Vomiting and Diarrhea
Child & Adolescent Care
Vomiting and Diarrhea Overview
Vomiting and diarrhea are common symptoms for many illnesses. Most often, the culprit is either a virus or having eaten food that upsets your child’s stomach. Sometimes, vomiting and diarrhea can come as a pair, but either can appear alone. Remember: some infants spit up after eating or burping; this is not considered vomiting.
- Regurgitation, or throwing up whatever liquids and solids are consumed
- Abnormally frequent bathroom visits with fluid or watery bowel movements
Visit your Wellstar pediatrician if your child is:
- Under 3 months old and has a temperature above 100.4°F (38°C)
- Aged 3-6 months and has a temperature above 101°F (38.4°C)
- Over 6 months and has a temperature above 103°F (39.4°C)
- Under 2 years old and has vomiting or diarrhea
- Still experiencing stomach pain after two hours, vomiting is not better in 12 hours, or diarrhea isn't better after three days
- Bloated, or he or she won't take liquids
- There is blood in the vomit or diarrhea or bile (yellow-green liquid) in the vomit.
- Having pain with urination, a bad headache, neck pain, or a strange rash
- Unable to take the medicine he/she needs
Vomiting and Diarrhea Prevention
Vomiting and diarrhea can be caused by viruses, bacteria, or parasites. It can also be triggered by foods that are either of low nutritional value, such as sweets, and by undercooked meat or fish.
Reduce Your Child’s Risk of Vomiting and Diarrhea
- Make sure your child eats a healthy diet
- Understand the rules of food safety—from washing produce to properly cooking meats
- Make sure your child (and you) regularly washes his/her hands. Most infections that cause diarrhea are caused by a virus found in feces.
- Dispose of dirty diapers properly
Vomiting and Diarrhea Treatment
Although vomiting and diarrhea can be symptoms of several mild illnesses, dehydration—loss of water from the body—can be a major concern.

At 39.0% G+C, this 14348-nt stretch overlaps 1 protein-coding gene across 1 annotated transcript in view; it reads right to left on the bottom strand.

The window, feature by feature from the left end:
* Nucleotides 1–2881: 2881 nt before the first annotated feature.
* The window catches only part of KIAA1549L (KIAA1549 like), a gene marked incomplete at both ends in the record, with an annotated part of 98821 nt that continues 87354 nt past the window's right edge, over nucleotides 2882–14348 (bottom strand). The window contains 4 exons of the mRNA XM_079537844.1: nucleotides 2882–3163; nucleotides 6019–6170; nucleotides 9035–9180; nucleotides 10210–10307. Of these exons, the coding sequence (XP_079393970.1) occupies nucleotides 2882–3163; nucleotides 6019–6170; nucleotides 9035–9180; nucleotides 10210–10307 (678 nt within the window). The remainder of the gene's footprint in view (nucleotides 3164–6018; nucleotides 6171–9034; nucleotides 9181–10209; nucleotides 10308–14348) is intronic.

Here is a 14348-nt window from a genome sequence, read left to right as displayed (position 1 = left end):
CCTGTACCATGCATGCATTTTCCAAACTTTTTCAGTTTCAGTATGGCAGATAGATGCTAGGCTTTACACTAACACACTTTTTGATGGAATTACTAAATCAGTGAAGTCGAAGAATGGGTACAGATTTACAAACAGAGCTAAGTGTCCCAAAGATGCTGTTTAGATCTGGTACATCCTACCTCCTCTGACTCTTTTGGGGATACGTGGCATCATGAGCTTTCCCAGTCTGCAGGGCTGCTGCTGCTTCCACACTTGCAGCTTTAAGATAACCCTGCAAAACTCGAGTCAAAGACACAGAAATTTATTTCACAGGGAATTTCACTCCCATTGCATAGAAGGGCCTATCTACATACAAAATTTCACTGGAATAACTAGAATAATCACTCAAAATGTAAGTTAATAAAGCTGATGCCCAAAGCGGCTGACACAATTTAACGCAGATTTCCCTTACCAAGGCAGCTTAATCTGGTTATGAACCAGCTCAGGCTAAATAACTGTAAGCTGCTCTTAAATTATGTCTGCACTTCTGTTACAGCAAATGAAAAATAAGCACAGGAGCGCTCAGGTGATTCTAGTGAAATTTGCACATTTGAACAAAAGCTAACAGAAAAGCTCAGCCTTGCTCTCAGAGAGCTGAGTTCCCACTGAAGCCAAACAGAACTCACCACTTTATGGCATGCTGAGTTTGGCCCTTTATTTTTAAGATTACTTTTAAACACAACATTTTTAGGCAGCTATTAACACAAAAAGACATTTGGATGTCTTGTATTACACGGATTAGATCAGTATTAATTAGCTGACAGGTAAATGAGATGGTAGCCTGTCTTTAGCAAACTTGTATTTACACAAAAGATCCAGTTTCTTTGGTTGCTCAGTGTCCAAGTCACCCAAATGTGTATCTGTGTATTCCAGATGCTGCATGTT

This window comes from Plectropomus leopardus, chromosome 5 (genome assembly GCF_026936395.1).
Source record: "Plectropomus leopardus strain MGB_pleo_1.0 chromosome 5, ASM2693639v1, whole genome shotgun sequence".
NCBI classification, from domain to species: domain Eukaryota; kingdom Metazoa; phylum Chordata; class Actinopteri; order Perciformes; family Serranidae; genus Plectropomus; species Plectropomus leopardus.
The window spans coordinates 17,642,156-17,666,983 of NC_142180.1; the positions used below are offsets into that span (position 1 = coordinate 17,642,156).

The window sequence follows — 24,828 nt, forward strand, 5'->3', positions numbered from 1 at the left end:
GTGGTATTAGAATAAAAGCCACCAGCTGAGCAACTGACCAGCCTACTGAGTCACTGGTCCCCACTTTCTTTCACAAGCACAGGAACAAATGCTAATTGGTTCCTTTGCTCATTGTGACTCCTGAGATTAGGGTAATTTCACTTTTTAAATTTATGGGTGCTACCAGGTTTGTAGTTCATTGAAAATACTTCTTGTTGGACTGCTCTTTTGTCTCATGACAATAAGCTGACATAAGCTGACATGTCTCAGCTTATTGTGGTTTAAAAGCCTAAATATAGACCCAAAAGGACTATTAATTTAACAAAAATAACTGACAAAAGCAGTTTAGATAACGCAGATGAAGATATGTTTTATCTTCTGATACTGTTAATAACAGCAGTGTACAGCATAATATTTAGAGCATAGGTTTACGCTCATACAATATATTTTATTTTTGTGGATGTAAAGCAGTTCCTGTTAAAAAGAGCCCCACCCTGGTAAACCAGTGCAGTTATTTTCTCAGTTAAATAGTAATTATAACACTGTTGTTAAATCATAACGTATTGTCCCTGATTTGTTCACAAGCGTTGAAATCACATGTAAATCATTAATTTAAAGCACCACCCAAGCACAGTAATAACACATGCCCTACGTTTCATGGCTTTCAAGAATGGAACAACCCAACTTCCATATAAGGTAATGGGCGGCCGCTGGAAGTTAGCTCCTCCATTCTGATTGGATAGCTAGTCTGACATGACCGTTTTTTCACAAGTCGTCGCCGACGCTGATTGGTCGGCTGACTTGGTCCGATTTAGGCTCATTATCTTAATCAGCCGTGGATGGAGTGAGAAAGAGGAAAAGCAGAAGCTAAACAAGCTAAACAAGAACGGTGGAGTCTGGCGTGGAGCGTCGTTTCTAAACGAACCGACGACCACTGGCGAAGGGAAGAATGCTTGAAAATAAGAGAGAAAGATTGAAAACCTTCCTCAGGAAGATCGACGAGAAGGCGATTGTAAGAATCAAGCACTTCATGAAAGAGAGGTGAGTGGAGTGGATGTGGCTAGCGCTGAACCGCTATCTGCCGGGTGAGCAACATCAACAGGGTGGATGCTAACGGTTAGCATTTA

Treatment for Vomiting
Most cases of vomiting are caused by a virus and improve on their own. Do not use either over-the-counter or prescription remedies unless they've been specifically prescribed by your Wellstar pediatrician for this affected child and this particular illness.
To minimize the likelihood of inhaling vomit, keep a vomiting infant or toddler lying on his/her side as much as possible.
To prevent dehydration, be sure your child consumes enough extra fluids to replace those lost; if they vomit these fluids, notify your Wellstar pediatrician.
For the first 24 or so hours of any illness that causes vomiting, keep your child off solid foods, encouraging them to consume small amounts of an electrolyte solution (as recommended by your Wellstar pediatrician) or clear fluids. Liquids help prevent dehydration, and are less likely than solid foods to cause further vomiting.
Be sure to follow your Wellstar pediatrician's guidelines for giving your child fluids; occasionally they may prescribe anti-nausea drugs.
If your child can't keep clear liquids down, or the vomiting becomes more severe, notify your Wellstar pediatrician. They will examine your child, and may order blood, urine and/or stool tests or x-rays. Sometimes, hospital care will be necessary.
Treatment for Diarrhea
Most children with mild diarrhea can continue a normal diet, including breastfeeding, formula, or milk. If your baby seems bloated or gassy after drinking cow's milk or formula, call your Wellstar pediatrician to discuss temporary alternatives.
Children with moderate diarrhea are likely to need electrolyte solutions, which replace water and salts lost through diarrhea. Do not try to prepare these fluids yourself; use only commercially available fluids, whether generic or brand-name, that are made for people with diarrhea. If your child is not vomiting, these fluids can be used generously until they resume producing normal amounts of urine.
Unless your child is vomiting, continue to feed them. You may have to provide smaller amounts, and/or different types, of food. Do not give them anti-diarrhea medicine unless prescribed by your Wellstar pediatrician.
If your child had blood in their stool, develops a high fever (more that 102°F/39°C), or has any significant change in behavior, call your Wellstar pediatrician.
Ongoing Care for Vomiting and Diarrhea
Wellstar offers long-standing, community-based pediatricians who are close to home and trained to:
- Help you determine healthy lifestyles for your child and useful ways to role model your choices.
- Offer advice to prevent illness and injuries.
- Provide early and appropriate care of acute illness to prevent its progression.
- Treat life-threatening childhood conditions requiring intensive care.
- Guide you in anticipating your child’s needs from birth to adulthood.
Pediatric Emergency and Immediate Care Center
Certified nurses with pediatric advanced life support certification work with Wellstar’s board-certified emergency services physicians in the Pediatric EDs at Wellstar Cobb and Kennestone hospitals. The Pediatric Emergency Department at Wellstar Kennestone Hospital is open seven days a week, from 11 AM to 11 PM. The Pediatric ED at Wellstar Cobb Hospital is open seven days a week, 24 hours a day.